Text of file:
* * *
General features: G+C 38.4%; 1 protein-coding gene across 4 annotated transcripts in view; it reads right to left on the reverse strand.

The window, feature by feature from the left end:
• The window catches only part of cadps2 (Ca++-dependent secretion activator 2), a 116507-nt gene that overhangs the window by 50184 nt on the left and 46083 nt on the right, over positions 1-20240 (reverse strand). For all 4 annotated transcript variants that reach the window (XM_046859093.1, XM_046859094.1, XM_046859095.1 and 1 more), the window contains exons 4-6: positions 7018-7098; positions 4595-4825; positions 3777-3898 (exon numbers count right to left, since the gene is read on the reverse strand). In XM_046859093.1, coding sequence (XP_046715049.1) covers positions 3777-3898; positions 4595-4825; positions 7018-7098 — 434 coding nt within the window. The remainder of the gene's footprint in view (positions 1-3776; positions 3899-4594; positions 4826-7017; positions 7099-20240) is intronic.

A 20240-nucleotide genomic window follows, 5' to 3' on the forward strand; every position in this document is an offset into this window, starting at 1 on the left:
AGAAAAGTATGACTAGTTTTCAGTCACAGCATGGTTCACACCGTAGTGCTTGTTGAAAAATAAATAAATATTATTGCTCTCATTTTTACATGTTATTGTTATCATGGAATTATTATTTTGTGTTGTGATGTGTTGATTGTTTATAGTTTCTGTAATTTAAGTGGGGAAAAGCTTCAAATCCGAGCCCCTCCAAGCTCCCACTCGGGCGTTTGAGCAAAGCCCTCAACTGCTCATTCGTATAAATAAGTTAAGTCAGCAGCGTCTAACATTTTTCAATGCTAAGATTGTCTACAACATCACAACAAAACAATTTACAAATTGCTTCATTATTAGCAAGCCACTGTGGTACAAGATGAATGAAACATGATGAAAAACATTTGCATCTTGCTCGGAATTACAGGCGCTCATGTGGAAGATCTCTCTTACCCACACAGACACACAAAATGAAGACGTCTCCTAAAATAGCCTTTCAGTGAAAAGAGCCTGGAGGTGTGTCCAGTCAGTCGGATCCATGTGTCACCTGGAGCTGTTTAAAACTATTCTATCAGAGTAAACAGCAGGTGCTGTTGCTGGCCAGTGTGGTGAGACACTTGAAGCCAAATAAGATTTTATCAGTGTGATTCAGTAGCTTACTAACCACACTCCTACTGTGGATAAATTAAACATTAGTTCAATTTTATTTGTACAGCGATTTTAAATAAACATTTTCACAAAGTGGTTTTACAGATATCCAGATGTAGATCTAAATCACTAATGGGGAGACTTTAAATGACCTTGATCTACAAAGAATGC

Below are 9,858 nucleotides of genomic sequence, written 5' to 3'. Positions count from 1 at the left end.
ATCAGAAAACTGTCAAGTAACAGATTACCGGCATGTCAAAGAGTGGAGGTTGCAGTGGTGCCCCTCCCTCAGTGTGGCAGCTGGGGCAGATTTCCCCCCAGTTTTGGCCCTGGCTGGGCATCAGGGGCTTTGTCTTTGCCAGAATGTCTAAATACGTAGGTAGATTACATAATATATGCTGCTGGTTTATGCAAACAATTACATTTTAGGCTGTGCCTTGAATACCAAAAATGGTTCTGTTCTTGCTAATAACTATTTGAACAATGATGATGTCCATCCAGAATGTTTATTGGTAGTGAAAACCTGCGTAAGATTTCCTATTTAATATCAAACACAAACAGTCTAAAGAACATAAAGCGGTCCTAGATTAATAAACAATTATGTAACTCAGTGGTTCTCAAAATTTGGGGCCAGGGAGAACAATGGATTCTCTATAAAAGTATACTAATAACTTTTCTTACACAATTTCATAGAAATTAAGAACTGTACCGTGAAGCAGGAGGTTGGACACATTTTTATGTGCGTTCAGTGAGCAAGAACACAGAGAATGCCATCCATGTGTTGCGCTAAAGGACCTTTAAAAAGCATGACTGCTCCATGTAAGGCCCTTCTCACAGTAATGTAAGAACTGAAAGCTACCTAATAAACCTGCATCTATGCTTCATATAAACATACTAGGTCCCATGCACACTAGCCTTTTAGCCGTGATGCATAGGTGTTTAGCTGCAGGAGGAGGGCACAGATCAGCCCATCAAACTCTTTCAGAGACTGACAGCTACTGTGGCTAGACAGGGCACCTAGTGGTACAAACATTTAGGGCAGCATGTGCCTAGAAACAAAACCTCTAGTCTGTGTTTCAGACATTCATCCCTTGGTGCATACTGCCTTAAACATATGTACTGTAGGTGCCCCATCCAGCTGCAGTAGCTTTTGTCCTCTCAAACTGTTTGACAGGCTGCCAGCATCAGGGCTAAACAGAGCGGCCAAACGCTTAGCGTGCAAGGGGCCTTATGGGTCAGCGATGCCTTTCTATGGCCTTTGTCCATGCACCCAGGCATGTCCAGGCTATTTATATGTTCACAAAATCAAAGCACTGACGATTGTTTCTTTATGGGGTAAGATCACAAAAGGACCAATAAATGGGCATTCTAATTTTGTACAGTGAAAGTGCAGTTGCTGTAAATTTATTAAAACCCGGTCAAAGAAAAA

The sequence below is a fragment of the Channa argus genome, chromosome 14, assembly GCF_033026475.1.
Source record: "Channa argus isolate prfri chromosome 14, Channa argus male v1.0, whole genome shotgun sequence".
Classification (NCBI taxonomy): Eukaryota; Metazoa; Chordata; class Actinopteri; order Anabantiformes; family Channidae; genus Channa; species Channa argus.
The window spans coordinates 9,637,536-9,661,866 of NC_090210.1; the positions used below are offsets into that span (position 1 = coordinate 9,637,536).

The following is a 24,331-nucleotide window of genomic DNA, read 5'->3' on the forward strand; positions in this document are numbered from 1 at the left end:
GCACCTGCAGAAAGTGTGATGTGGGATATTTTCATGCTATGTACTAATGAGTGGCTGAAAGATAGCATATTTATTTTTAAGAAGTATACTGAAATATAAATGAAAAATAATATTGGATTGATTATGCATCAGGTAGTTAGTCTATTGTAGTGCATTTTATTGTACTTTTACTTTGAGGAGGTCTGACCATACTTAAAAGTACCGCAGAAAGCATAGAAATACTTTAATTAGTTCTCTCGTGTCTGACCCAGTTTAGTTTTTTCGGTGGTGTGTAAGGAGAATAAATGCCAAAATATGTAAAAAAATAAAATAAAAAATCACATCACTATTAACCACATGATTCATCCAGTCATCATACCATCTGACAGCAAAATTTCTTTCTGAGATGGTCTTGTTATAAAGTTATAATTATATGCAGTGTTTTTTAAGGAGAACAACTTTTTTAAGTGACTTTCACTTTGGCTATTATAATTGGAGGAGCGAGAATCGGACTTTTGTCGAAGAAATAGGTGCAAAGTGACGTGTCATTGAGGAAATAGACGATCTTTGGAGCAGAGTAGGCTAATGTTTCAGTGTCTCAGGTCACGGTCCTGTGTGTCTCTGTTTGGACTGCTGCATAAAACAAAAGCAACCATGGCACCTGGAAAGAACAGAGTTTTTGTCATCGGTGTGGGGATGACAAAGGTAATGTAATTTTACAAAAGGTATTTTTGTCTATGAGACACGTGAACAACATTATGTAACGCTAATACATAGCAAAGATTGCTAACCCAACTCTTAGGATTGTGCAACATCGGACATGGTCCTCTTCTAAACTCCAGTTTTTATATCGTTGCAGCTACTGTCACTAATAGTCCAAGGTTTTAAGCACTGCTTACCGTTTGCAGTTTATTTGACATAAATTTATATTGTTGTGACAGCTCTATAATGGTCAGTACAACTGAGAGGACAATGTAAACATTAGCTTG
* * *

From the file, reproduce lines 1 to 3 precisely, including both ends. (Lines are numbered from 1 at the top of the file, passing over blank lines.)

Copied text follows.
General features: G+C 38.4%; 1 protein-coding gene across 4 annotated transcripts in view; it reads right to left on the reverse strand.

The window, feature by feature from the left end:
• The window catches only part of cadps2 (Ca++-dependent secretion activator 2), a 116507-nt gene that overhangs the window by 50184 nt on the left and 46083 nt on the right, over positions 1-20240 (reverse strand). For all 4 annotated transcript variants that reach the window (XM_046859093.1, XM_046859094.1, XM_046859095.1 and 1 more), the window contains exons 4-6: positions 7018-7098; positions 4595-4825; positions 3777-3898 (exon numbers count right to left, since the gene is read on the reverse strand). In XM_046859093.1, coding sequence (XP_046715049.1) covers positions 3777-3898; positions 4595-4825; positions 7018-7098 — 434 coding nt within the window. The remainder of the gene's footprint in view (positions 1-3776; positions 3899-4594; positions 4826-7017; positions 7099-20240) is intronic.